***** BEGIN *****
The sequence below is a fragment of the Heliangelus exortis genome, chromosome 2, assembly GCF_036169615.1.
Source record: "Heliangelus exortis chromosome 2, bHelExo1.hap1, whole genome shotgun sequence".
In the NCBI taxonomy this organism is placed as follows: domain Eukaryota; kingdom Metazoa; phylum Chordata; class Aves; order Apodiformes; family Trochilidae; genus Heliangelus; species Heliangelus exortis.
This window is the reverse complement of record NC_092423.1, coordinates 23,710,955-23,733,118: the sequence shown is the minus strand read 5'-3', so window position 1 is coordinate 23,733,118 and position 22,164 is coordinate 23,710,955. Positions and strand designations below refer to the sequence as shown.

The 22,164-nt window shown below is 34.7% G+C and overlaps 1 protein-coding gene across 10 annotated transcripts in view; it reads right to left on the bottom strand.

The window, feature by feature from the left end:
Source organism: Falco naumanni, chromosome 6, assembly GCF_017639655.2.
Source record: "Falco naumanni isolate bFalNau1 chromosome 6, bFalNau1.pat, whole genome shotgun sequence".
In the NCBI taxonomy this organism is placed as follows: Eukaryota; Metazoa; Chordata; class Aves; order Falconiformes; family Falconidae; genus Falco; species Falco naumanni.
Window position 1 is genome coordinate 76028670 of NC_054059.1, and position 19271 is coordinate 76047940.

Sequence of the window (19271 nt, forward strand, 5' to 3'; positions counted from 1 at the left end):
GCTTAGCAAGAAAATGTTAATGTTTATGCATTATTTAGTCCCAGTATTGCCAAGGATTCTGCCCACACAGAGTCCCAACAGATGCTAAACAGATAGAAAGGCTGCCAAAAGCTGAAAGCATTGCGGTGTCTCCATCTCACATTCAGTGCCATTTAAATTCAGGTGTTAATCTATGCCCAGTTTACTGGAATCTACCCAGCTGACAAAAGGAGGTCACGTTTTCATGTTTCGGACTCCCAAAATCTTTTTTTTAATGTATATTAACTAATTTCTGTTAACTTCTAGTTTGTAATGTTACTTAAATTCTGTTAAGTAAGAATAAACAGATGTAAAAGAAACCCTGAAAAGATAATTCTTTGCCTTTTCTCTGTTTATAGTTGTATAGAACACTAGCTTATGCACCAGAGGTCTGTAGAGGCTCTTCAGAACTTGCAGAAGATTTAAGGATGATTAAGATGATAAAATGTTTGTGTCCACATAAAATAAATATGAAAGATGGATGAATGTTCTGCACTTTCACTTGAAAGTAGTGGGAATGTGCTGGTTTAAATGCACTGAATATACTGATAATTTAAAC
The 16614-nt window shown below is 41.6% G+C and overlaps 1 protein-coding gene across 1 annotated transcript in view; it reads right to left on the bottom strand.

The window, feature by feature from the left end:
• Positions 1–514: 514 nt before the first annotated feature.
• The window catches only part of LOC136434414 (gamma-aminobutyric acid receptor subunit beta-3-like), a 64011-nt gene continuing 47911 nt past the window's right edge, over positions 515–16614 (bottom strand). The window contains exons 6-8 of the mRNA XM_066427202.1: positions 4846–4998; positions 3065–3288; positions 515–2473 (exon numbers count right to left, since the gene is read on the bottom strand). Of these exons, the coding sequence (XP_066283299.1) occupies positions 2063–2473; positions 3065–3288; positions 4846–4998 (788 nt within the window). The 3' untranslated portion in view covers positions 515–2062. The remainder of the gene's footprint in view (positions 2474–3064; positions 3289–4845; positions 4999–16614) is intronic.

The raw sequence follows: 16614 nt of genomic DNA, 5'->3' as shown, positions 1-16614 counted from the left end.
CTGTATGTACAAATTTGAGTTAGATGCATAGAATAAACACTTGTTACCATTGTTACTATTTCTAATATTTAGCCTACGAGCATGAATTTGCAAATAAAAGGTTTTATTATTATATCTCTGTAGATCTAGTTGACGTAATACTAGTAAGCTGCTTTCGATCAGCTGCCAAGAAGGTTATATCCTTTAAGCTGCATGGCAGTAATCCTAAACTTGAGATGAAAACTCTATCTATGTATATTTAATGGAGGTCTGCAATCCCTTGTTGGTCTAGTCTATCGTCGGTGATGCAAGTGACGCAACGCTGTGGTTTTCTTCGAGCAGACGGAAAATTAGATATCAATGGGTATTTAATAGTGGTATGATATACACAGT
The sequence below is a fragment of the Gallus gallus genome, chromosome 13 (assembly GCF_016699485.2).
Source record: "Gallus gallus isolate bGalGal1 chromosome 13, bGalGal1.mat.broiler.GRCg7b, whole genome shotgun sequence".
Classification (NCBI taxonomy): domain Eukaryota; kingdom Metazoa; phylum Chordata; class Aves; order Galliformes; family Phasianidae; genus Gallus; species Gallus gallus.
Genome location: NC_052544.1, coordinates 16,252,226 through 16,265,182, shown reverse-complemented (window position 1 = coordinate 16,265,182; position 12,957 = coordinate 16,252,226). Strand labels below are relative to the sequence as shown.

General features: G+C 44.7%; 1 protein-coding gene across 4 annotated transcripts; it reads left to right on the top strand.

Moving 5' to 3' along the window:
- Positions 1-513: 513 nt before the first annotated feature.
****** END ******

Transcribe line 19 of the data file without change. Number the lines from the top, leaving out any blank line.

The sequence below is a fragment of the Gallus gallus genome, chromosome 13 (assembly GCF_016699485.2).